Moreover, adverse effects of noise go beyond just the patients. While it might seem that staff can just tune out the sounds they hear day in and day out, it’s just not true. No one can fully ignore these disturbances since human senses are designed to detect these types of changes in our environment. Noise disruptions, which impacts caregivers’ concentration, causes stress and fatigue, and potentially affects quality of care.3

The challenge of managing hospital noise and creating a quieter, more soothing, and relaxing environment is not just an abstract concept—its success is being measured against Hospital Consumer Assessment of Healthcare Providers and Systems (HCAHPS) scores and Health Insurance Portability and Accountability Act (HIPAA) compliance, and is tied to government funding in the United States. The resulting financial consequences can be substantial. HCAHPS surveys provide the basis for calculating Patient Satisfaction Scores under the Value-Based Purchasing (VBP) program, which enacts penalties on poorly performing hospitals by withholding Medicare payments. Currently, noise remains the lowest-rated marker of patient satisfaction across the United States.5 (For more details on the HCAHPS Survey, see the sidebar in the online portion of this course.)


[ Page 1 of 5 ]  Page 1 Page 2 Page 3 Page 4 Page 5 next page
Originally published in Architectural Record
Originally published in December 2016


Design Strategies for Optimal Well-Being in Health Care Environments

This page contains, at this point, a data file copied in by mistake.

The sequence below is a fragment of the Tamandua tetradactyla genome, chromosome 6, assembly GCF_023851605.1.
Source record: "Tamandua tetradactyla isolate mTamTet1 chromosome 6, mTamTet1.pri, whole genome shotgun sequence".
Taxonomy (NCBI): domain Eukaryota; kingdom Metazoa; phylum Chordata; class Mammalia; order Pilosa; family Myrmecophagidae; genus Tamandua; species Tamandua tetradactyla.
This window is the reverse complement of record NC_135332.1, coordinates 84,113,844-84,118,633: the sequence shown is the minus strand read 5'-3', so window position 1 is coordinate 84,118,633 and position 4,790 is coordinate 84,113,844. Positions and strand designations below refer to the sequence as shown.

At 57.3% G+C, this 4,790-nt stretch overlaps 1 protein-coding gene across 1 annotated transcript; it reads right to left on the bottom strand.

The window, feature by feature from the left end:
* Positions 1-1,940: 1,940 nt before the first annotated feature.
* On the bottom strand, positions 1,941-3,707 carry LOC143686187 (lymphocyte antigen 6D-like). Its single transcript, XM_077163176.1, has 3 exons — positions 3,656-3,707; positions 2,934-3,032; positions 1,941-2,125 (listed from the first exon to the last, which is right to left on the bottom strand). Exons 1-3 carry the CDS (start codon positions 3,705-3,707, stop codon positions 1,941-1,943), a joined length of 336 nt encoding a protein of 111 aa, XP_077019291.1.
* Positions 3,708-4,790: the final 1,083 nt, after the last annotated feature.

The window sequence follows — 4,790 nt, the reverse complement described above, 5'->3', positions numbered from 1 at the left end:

Buyer's Guide
AD Systems Sliding Door
AD Systems offers complete sliding door and office-front assemblies ideally suited to health-care and corporate environments. This unique product provides excellent acoustical mitigation, reliability, and a wide range of customizable design options and hardware features thanks to its innovative frame design and tested performance. For more information, please visit
FRP CleanSeam
The FRP CleanSeam insulated metal panel is designed to create a virtually seamless joint between the wall and ceiling to prevent mold and mildew growth. The two-part welded seal system creates a permanent bond. FRP CleanSeam is the ideal solution to clean rooms, pharmaceutical, and health-care facilities.
Paint Shield®
Paint Shield® is the first EPA-registered microbicidal paint and represents a game-changing advancement in coatings technology. Paint Shield kills greater than 99.9 percent of Staph (Staphylococcus aureus), MRSA (Methicillin-resistant Staphylococcus aureus), E. coli (Escherichia coli), VRE (Vancomycin-resistant Enterococcus faecalis), and Enterobacter aerogenes within two hours of exposure on a painted surface.
The Sherwin-Williams Company